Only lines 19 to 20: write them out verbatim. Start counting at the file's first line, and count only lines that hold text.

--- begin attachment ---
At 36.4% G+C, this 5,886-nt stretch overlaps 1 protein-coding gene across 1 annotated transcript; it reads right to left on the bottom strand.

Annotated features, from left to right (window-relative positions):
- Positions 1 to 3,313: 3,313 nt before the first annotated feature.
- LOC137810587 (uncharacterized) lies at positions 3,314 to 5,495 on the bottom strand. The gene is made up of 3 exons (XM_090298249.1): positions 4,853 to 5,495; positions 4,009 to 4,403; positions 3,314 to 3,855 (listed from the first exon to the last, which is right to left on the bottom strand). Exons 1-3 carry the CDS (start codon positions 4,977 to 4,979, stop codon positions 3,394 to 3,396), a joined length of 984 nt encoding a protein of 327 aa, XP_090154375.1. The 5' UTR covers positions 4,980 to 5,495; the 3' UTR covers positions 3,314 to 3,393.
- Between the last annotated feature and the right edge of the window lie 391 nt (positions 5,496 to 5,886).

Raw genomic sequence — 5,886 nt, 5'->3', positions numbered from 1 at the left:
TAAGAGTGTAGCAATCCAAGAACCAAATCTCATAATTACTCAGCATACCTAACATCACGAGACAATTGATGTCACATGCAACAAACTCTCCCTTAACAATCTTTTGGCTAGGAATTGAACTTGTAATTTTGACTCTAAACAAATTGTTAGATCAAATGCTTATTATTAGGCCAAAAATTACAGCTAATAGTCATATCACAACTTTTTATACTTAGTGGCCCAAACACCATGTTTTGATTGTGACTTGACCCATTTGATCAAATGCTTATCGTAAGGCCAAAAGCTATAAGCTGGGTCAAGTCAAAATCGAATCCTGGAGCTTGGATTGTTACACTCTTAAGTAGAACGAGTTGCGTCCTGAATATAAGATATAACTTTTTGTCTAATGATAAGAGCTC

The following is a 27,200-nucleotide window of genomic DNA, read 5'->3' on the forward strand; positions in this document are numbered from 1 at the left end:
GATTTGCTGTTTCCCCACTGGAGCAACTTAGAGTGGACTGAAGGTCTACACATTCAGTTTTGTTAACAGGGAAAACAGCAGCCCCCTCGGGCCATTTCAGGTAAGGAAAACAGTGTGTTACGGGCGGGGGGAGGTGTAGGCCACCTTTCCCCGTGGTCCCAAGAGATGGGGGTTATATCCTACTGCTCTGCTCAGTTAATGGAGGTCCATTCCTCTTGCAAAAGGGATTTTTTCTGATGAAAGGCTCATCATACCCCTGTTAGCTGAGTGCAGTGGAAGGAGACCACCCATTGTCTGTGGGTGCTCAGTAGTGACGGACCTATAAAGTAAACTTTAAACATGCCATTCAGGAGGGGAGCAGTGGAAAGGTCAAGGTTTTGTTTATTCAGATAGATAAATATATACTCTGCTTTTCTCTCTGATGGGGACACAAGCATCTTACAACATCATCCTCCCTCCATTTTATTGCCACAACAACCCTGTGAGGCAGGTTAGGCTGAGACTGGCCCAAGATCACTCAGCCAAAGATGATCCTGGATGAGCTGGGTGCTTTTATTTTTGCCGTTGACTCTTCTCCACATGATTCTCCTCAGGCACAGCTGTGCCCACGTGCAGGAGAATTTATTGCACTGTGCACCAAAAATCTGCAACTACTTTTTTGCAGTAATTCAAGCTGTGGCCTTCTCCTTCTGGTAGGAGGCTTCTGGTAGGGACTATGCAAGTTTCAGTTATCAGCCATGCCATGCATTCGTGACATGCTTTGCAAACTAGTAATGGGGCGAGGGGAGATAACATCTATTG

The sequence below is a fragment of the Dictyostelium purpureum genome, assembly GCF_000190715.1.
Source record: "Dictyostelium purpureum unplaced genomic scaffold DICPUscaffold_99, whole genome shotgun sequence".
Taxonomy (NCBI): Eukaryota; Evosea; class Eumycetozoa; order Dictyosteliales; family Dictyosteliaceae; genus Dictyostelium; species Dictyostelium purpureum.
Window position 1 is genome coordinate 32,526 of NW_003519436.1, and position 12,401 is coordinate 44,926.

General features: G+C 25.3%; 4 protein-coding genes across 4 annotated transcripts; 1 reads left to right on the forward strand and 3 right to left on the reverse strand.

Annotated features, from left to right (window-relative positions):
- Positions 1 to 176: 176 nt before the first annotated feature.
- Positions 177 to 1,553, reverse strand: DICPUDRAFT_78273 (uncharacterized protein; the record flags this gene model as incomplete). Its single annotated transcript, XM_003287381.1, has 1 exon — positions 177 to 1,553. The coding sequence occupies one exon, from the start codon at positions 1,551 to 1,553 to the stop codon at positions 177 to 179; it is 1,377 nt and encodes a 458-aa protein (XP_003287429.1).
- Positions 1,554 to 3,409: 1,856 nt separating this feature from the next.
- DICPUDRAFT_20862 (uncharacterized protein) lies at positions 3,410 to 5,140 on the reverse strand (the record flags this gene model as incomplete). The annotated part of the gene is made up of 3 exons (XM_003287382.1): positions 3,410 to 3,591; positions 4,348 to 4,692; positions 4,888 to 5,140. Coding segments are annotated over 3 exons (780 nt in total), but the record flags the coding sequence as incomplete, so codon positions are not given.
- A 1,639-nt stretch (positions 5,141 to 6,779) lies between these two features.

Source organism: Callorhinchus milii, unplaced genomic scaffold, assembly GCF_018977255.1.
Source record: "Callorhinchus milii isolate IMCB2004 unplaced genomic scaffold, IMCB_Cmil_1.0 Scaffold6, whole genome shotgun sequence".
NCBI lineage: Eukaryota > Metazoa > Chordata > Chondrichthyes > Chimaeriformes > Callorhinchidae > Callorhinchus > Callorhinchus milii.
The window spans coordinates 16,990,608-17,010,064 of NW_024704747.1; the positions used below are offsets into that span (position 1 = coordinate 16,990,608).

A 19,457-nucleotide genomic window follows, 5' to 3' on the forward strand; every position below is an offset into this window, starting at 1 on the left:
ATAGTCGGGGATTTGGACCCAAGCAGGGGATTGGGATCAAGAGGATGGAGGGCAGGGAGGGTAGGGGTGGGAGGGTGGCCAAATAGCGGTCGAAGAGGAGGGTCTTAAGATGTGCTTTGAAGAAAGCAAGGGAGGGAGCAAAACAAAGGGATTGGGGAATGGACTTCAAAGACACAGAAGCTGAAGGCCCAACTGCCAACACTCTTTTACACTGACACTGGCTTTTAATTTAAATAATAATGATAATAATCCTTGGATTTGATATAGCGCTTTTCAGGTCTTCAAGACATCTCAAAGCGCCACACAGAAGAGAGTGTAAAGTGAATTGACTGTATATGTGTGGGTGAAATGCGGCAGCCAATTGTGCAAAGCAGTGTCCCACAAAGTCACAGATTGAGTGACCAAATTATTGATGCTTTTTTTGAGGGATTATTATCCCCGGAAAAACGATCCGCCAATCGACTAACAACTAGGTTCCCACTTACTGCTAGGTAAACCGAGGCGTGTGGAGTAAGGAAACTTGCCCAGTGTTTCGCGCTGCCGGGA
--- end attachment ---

- DICPUDRAFT_20862 (uncharacterized protein) lies at positions 3,410 to 5,140 on the reverse strand (the record flags this gene model as incomplete). The annotated part of the gene is made up of 3 exons (XM_003287382.1): positions 3,410 to 3,591; positions 4,348 to 4,692; positions 4,888 to 5,140. Coding segments are annotated over 3 exons (780 nt in total), but the record flags the coding sequence as incomplete, so codon positions are not given.
- A 1,639-nt stretch (positions 5,141 to 6,779) lies between these two features.